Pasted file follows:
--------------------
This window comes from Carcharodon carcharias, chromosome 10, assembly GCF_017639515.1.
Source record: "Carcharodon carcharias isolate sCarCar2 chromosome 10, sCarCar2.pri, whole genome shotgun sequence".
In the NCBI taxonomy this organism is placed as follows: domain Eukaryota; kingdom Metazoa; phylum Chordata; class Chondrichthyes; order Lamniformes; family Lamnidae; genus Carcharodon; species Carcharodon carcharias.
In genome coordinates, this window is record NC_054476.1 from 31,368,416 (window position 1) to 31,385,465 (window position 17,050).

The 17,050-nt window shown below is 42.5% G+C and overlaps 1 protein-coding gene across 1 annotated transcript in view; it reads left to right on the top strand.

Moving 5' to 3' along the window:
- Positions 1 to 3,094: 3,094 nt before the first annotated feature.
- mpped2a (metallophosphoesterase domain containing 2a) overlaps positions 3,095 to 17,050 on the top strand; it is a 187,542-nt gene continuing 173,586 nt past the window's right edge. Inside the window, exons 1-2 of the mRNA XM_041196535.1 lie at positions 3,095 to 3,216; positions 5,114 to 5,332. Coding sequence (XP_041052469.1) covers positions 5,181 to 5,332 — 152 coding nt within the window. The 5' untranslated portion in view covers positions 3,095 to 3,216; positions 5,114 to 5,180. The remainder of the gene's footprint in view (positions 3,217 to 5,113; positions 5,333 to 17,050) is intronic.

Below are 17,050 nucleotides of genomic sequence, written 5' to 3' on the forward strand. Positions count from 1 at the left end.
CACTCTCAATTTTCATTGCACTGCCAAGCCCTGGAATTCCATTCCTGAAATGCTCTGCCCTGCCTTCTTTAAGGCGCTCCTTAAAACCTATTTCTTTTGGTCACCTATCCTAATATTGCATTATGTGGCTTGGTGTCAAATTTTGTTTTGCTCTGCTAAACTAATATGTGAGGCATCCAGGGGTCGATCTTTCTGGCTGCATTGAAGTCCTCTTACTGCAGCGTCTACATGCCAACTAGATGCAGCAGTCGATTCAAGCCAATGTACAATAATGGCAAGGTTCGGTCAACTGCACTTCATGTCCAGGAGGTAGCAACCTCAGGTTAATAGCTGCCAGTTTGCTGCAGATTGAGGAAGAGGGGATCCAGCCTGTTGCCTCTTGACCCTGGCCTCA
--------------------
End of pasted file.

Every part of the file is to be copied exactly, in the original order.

This window comes from Carcharodon carcharias, chromosome 10, assembly GCF_017639515.1.
Source record: "Carcharodon carcharias isolate sCarCar2 chromosome 10, sCarCar2.pri, whole genome shotgun sequence".
In the NCBI taxonomy this organism is placed as follows: domain Eukaryota; kingdom Metazoa; phylum Chordata; class Chondrichthyes; order Lamniformes; family Lamnidae; genus Carcharodon; species Carcharodon carcharias.
In genome coordinates, this window is record NC_054476.1 from 31,368,416 (window position 1) to 31,385,465 (window position 17,050).

The 17,050-nt window shown below is 42.5% G+C and overlaps 1 protein-coding gene across 1 annotated transcript in view; it reads left to right on the top strand.

Moving 5' to 3' along the window:
- Positions 1 to 3,094: 3,094 nt before the first annotated feature.
- mpped2a (metallophosphoesterase domain containing 2a) overlaps positions 3,095 to 17,050 on the top strand; it is a 187,542-nt gene continuing 173,586 nt past the window's right edge. Inside the window, exons 1-2 of the mRNA XM_041196535.1 lie at positions 3,095 to 3,216; positions 5,114 to 5,332. Coding sequence (XP_041052469.1) covers positions 5,181 to 5,332 — 152 coding nt within the window. The 5' untranslated portion in view covers positions 3,095 to 3,216; positions 5,114 to 5,180. The remainder of the gene's footprint in view (positions 3,217 to 5,113; positions 5,333 to 17,050) is intronic.

Below are 17,050 nucleotides of genomic sequence, written 5' to 3' on the forward strand. Positions count from 1 at the left end.
CACTCTCAATTTTCATTGCACTGCCAAGCCCTGGAATTCCATTCCTGAAATGCTCTGCCCTGCCTTCTTTAAGGCGCTCCTTAAAACCTATTTCTTTTGGTCACCTATCCTAATATTGCATTATGTGGCTTGGTGTCAAATTTTGTTTTGCTCTGCTAAACTAATATGTGAGGCATCCAGGGGTCGATCTTTCTGGCTGCATTGAAGTCCTCTTACTGCAGCGTCTACATGCCAACTAGATGCAGCAGTCGATTCAAGCCAATGTACAATAATGGCAAGGTTCGGTCAACTGCACTTCATGTCCAGGAGGTAGCAACCTCAGGTTAATAGCTGCCAGTTTGCTGCAGATTGAGGAAGAGGGGATCCAGCCTGTTGCCTCTTGACCCTGGCCTCA